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So whenever I write code I always think about the performance implications. I've often wondered, what is the "cost" of using a memcopy relative to other functions in terms of performance?

For example, I may be writing a sequence of numbers to a static buffer and concentrate on a frame within the buffer, in order to keep the frame once I get to the end of the buffer, I might memcopy all of it to the beginning OR I can implement an algorithm to amortize the computation.

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Have you ever gone beyond thinking about performance and measured it ? –  High Performance Mark Jun 13 '10 at 16:00
    
I have, not for memcopy though. –  Cenoc Jun 13 '10 at 16:02
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Always thinking about performance is a great way to write crappy (and maybe slow) code. –  anon Jun 13 '10 at 16:11
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memcpy can be optimized, but that involves assembly language, to use processor specific features, and for specific cases. When thinking about optimizing memcpy, one must first ask why is memory copied in the first place. Use smart pointers and references first. –  Thomas Matthews Jun 13 '10 at 17:13
    
@Thomas: be very careful, copying and referencing have both their purpose. Using referencing as optimisation can be very dangerous (as I found out the hard way...) –  stefaanv Jun 13 '10 at 17:19

5 Answers 5

up vote 12 down vote accepted

memcpy is generally optimized to maximize memory bandwidth of large copies. Of course, it's not as fast as avoiding a copy completely, and for short copies of fixed size, direct assignment may be faster since memcpy has extra code to deal with odd lengths.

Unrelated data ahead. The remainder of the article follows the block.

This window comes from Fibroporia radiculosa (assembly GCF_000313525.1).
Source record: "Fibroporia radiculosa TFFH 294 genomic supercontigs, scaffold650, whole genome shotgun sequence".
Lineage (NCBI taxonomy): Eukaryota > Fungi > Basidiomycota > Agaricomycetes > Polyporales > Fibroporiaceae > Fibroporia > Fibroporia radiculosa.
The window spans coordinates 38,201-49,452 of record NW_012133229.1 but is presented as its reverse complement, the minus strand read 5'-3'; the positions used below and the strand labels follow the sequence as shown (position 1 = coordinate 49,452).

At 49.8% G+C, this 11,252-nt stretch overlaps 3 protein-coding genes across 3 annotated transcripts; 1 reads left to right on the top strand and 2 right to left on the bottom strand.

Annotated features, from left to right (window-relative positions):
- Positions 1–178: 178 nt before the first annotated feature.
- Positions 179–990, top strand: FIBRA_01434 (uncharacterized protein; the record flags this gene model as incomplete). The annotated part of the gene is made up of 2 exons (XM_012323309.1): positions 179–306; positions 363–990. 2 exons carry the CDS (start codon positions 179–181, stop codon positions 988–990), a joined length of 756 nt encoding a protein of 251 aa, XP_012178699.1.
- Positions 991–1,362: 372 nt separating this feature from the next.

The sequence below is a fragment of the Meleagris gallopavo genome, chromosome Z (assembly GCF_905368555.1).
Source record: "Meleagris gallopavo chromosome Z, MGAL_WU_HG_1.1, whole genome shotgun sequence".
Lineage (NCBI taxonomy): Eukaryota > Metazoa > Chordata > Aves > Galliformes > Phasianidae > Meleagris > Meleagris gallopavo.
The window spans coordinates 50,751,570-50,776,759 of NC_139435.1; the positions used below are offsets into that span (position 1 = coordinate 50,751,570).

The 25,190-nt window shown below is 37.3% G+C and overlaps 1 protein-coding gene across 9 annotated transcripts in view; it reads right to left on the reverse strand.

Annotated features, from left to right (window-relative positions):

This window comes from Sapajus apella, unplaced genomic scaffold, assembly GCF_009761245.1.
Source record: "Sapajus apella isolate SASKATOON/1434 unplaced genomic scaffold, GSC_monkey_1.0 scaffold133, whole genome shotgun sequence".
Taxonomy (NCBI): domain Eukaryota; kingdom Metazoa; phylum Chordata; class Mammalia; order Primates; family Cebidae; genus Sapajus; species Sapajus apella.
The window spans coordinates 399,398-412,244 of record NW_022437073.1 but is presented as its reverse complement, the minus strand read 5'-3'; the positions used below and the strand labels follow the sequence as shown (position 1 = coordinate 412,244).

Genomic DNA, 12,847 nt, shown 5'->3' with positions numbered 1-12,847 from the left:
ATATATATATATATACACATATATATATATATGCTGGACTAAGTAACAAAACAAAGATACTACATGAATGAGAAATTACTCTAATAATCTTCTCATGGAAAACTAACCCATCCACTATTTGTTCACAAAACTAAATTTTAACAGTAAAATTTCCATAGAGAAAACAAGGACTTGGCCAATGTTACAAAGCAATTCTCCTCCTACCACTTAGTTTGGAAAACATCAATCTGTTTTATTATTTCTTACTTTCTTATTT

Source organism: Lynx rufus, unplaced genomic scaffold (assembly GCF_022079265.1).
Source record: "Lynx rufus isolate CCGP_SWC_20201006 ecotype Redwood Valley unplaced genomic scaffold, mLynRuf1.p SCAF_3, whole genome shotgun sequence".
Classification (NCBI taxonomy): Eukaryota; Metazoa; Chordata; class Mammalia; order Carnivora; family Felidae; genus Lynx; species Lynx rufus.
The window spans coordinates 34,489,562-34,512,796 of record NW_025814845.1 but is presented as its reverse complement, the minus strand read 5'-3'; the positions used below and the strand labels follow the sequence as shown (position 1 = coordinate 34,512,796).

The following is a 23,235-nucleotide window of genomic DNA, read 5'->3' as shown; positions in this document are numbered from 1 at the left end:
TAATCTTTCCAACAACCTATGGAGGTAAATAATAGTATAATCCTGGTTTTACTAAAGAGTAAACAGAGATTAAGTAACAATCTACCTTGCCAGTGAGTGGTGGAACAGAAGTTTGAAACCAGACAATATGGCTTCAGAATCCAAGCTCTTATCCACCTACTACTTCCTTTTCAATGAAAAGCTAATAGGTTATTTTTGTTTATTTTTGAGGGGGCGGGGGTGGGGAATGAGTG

But when you need to copy a block of memory, it's hard to beat memcpy. It's highly portable and most compilers go to great lengths to make it fast, whether that's using SIMD instructions or maybe inlining.

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Use of memcpy in C++ should be avoided, since it's a "dumb" copy and bad things can result. The assignment operator/copy constructor should definitely be used alternatively. In addition, a profile should be run first to determine that it's the problem. –  Puppy Jun 13 '10 at 16:41
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@DeadMG: Lots of C++ programs work on "dumb" data, which is called "plain old data" by the C++ standard and is perfectly safe to use memcpy on. In my experience, the type of programs that don't have POD are the programs that would be better written in a higher-level language. –  Ben Voigt Jun 13 '10 at 16:53
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Yes. You could use memcpy and totally screw your program up with non-POD types. Or, you could use the assignment operator, which will ultimately result in a memcpy for POD types and a program that works for non-POD types. –  Puppy Jun 13 '10 at 17:48
    
Assignment operator won't result in calling memcpy for POD types. It will result in binary image, which is the same result as memcpy with none of the optimizations. A better approach is to use std::copy, which will do the right thing for non-POD types, and then specialize it (possibly using type traits) to call an optimized block copy such as memcpy where it's safe. –  Ben Voigt Jun 14 '10 at 13:13